Sunday, March 13, 2011
In the old days, the first choice for travel was by water. The MacDonalds, the old Lords of the Isles, came to power through their control of the islands and the ships. They fought with everyone in their time, every clan in the west, the Kings of Scotland, and the Kings of England. Their persistent longstanding enemies were the McDougalls of Lorne, from the Oban area, and the Campbells of southern Argyll. They had an on/off relationship with the Stewarts of Appin, the longstanding residents of Duror.
Raiding parties, Campbells, McDougalls, herdsmen moving cattle, travellers of all kinds, farmers in the 14th century - the time of Robert the Bruce - all crossed a little bridge in Duror near our cottage. Before that it is rumoured that there would have been a wooden bridge here, the obvious crossing point over the river. It is not too fanciful to imagine ancient Mesolitihic people who certainly lived in this area using a crossing here.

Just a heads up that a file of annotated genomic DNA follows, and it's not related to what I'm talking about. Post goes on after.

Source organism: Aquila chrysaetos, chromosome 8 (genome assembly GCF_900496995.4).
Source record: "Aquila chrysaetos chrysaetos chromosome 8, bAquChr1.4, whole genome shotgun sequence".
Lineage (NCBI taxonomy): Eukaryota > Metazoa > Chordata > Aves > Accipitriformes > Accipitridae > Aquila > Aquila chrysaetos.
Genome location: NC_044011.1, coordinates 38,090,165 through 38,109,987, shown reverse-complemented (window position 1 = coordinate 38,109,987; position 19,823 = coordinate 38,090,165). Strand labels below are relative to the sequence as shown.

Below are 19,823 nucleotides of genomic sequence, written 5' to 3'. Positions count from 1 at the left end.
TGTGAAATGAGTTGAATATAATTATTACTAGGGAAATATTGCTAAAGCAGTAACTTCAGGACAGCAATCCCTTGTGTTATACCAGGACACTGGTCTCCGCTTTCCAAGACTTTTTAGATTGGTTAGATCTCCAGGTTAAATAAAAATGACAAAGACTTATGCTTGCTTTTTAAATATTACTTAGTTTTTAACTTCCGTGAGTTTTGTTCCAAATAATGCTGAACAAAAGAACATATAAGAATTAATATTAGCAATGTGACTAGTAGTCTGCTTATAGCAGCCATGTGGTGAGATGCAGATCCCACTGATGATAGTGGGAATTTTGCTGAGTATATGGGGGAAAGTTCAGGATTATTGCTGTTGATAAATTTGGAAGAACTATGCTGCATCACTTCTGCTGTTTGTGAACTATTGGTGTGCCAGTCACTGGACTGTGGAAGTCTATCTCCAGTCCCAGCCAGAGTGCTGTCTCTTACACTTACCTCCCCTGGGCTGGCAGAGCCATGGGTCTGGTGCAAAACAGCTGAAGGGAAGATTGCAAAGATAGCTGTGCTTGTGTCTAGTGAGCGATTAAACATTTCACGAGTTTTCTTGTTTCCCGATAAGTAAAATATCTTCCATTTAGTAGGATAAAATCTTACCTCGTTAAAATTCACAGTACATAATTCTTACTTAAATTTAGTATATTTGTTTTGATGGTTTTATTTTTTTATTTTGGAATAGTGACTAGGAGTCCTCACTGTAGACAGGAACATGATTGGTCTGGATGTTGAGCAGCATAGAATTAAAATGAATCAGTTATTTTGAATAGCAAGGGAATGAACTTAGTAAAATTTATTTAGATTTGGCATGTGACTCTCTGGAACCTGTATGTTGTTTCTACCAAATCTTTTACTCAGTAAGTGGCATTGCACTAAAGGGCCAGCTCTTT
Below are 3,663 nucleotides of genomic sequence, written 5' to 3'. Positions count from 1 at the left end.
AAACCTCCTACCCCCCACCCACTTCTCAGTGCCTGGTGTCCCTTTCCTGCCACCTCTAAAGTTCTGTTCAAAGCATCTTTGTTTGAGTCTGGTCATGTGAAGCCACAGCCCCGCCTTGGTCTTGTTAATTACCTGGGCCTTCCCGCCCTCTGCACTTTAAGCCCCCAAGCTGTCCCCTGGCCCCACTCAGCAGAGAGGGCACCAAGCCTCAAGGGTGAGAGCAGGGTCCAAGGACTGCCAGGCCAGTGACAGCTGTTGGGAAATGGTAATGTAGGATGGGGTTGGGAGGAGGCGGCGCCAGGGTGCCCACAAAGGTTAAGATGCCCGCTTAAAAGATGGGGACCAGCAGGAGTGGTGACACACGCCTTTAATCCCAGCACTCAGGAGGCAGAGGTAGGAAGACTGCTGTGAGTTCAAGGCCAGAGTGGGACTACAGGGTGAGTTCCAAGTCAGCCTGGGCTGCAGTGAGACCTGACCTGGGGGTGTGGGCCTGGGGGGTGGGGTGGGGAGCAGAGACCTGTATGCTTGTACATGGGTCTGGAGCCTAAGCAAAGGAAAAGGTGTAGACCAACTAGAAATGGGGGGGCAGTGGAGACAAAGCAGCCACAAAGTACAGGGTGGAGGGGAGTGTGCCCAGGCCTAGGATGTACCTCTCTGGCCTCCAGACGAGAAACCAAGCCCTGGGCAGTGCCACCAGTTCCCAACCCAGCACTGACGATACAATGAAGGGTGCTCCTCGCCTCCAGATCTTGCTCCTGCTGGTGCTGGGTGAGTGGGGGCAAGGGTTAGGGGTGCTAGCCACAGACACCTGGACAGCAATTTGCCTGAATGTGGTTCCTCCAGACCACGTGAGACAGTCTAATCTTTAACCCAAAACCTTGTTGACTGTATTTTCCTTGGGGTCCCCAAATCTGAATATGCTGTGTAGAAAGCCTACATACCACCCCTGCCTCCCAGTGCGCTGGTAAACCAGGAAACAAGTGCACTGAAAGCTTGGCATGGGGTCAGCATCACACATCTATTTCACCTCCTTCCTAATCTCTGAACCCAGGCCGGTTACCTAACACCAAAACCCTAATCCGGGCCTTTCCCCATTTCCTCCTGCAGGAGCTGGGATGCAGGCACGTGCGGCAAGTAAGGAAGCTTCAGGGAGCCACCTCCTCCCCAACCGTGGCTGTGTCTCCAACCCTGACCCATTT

The bridge was re-built 300 years or so ago. It was replaced in 1939 when the new road bridge was built.
It looks quaint in the photograph, but to-day you have to search hard for it. It is in the middle of an overgrown copse beside the road to the lovely Cuil Bay. Unusued, unheralded, forgotten.
The excellent Duror and Kentallen Community Council a few weeks ago told residents that they had a little money to spare and asked for ideas. The leading idea was to clear and renovate the old bridge. That is a lovely idea, and Gillian and I both hope that it comes to pass.
In case any holidaymaker in Scotland is in Glasgow around the end of June and early July and likes jazz I can recommend the Glasgow Jazz festival, where some of my friends are playing.
My own band has a big gig at the start of the Brighton Festival Fringe on May 9th. Here are a couple of links to it. If you've got a bit of a holiday in Brighton at that time, then pop in and we'll get you a concession ticket if you ask for John.
Jazz Smugglers at the Brighton Festival
Jazz Smugglers home page